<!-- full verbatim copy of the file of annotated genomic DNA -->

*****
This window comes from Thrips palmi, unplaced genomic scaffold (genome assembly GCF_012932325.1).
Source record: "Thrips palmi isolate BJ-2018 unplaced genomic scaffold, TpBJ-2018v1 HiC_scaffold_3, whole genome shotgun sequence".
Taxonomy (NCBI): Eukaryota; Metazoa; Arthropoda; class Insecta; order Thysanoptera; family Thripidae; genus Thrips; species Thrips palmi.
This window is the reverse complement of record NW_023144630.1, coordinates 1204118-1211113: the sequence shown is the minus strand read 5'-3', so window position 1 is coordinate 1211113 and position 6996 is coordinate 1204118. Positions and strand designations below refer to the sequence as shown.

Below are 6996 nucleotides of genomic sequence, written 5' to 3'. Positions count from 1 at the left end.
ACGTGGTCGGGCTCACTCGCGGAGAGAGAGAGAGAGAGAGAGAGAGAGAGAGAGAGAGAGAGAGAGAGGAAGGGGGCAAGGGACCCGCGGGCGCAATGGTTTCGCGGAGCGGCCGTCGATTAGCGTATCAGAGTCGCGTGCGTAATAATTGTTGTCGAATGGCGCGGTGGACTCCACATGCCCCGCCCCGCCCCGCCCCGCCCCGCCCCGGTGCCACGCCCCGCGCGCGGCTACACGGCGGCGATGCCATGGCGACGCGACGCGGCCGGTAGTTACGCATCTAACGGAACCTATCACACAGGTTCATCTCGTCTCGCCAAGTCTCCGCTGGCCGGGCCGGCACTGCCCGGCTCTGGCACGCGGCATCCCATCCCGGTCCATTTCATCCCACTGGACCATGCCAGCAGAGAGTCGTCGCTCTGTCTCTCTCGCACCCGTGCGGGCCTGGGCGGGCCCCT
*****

This window comes from Thrips palmi, unplaced genomic scaffold (genome assembly GCF_012932325.1).
Source record: "Thrips palmi isolate BJ-2018 unplaced genomic scaffold, TpBJ-2018v1 HiC_scaffold_3, whole genome shotgun sequence".
Taxonomy (NCBI): Eukaryota; Metazoa; Arthropoda; class Insecta; order Thysanoptera; family Thripidae; genus Thrips; species Thrips palmi.
This window is the reverse complement of record NW_023144630.1, coordinates 1204118-1211113: the sequence shown is the minus strand read 5'-3', so window position 1 is coordinate 1211113 and position 6996 is coordinate 1204118. Positions and strand designations below refer to the sequence as shown.

Below are 6996 nucleotides of genomic sequence, written 5' to 3'. Positions count from 1 at the left end.
ACGTGGTCGGGCTCACTCGCGGAGAGAGAGAGAGAGAGAGAGAGAGAGAGAGAGAGAGAGAGAGAGAGGAAGGGGGCAAGGGACCCGCGGGCGCAATGGTTTCGCGGAGCGGCCGTCGATTAGCGTATCAGAGTCGCGTGCGTAATAATTGTTGTCGAATGGCGCGGTGGACTCCACATGCCCCGCCCCGCCCCGCCCCGCCCCGCCCCGGTGCCACGCCCCGCGCGCGGCTACACGGCGGCGATGCCATGGCGACGCGACGCGGCCGGTAGTTACGCATCTAACGGAACCTATCACACAGGTTCATCTCGTCTCGCCAAGTCTCCGCTGGCCGGGCCGGCACTGCCCGGCTCTGGCACGCGGCATCCCATCCCGGTCCATTTCATCCCACTGGACCATGCCAGCAGAGAGTCGTCGCTCTGTCTCTCTCGCACCCGTGCGGGCCTGGGCGGGCCCCT